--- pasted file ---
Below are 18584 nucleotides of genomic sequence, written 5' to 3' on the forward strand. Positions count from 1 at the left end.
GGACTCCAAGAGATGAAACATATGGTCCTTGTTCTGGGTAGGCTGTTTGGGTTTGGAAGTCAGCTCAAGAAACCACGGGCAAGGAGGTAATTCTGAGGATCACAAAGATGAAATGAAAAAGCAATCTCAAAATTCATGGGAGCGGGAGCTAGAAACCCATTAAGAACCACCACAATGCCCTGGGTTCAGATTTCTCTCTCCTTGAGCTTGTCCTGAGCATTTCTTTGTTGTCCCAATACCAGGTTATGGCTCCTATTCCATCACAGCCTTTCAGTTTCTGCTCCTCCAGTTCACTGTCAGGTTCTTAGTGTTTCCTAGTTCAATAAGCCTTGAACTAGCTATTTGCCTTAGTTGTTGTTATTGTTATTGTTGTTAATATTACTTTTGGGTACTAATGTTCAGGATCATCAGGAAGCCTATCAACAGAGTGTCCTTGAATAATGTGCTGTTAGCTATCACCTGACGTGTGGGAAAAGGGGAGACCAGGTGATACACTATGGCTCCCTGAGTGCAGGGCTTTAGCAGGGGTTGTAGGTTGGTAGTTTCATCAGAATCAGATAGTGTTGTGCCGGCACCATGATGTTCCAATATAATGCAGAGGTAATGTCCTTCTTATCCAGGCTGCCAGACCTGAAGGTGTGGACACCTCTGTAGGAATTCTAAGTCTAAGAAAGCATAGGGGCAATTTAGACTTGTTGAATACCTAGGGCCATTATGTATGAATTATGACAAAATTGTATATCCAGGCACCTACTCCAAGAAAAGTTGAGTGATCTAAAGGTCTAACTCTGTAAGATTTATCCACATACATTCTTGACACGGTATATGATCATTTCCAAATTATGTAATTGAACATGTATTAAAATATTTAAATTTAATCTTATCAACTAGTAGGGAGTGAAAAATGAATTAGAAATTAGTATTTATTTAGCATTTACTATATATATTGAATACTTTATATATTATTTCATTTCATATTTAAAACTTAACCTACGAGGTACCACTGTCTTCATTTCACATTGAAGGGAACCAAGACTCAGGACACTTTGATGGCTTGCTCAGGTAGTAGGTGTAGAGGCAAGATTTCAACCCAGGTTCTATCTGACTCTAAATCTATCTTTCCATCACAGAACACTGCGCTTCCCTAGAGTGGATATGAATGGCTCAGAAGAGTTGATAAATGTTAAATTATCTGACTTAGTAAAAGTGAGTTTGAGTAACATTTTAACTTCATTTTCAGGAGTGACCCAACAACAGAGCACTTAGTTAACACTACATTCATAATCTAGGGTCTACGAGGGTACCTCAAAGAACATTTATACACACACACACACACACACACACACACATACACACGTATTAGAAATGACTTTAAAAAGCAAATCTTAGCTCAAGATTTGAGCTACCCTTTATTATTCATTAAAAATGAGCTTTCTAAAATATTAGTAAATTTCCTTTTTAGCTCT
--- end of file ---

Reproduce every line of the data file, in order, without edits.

Below are 18584 nucleotides of genomic sequence, written 5' to 3' on the forward strand. Positions count from 1 at the left end.
GGACTCCAAGAGATGAAACATATGGTCCTTGTTCTGGGTAGGCTGTTTGGGTTTGGAAGTCAGCTCAAGAAACCACGGGCAAGGAGGTAATTCTGAGGATCACAAAGATGAAATGAAAAAGCAATCTCAAAATTCATGGGAGCGGGAGCTAGAAACCCATTAAGAACCACCACAATGCCCTGGGTTCAGATTTCTCTCTCCTTGAGCTTGTCCTGAGCATTTCTTTGTTGTCCCAATACCAGGTTATGGCTCCTATTCCATCACAGCCTTTCAGTTTCTGCTCCTCCAGTTCACTGTCAGGTTCTTAGTGTTTCCTAGTTCAATAAGCCTTGAACTAGCTATTTGCCTTAGTTGTTGTTATTGTTATTGTTGTTAATATTACTTTTGGGTACTAATGTTCAGGATCATCAGGAAGCCTATCAACAGAGTGTCCTTGAATAATGTGCTGTTAGCTATCACCTGACGTGTGGGAAAAGGGGAGACCAGGTGATACACTATGGCTCCCTGAGTGCAGGGCTTTAGCAGGGGTTGTAGGTTGGTAGTTTCATCAGAATCAGATAGTGTTGTGCCGGCACCATGATGTTCCAATATAATGCAGAGGTAATGTCCTTCTTATCCAGGCTGCCAGACCTGAAGGTGTGGACACCTCTGTAGGAATTCTAAGTCTAAGAAAGCATAGGGGCAATTTAGACTTGTTGAATACCTAGGGCCATTATGTATGAATTATGACAAAATTGTATATCCAGGCACCTACTCCAAGAAAAGTTGAGTGATCTAAAGGTCTAACTCTGTAAGATTTATCCACATACATTCTTGACACGGTATATGATCATTTCCAAATTATGTAATTGAACATGTATTAAAATATTTAAATTTAATCTTATCAACTAGTAGGGAGTGAAAAATGAATTAGAAATTAGTATTTATTTAGCATTTACTATATATATTGAATACTTTATATATTATTTCATTTCATATTTAAAACTTAACCTACGAGGTACCACTGTCTTCATTTCACATTGAAGGGAACCAAGACTCAGGACACTTTGATGGCTTGCTCAGGTAGTAGGTGTAGAGGCAAGATTTCAACCCAGGTTCTATCTGACTCTAAATCTATCTTTCCATCACAGAACACTGCGCTTCCCTAGAGTGGATATGAATGGCTCAGAAGAGTTGATAAATGTTAAATTATCTGACTTAGTAAAAGTGAGTTTGAGTAACATTTTAACTTCATTTTCAGGAGTGACCCAACAACAGAGCACTTAGTTAACACTACATTCATAATCTAGGGTCTACGAGGGTACCTCAAAGAACATTTATACACACACACACACACACACACACACACATACACACGTATTAGAAATGACTTTAAAAAGCAAATCTTAGCTCAAGATTTGAGCTACCCTTTATTATTCATTAAAAATGAGCTTTCTAAAATATTAGTAAATTTCCTTTTTAGCTCT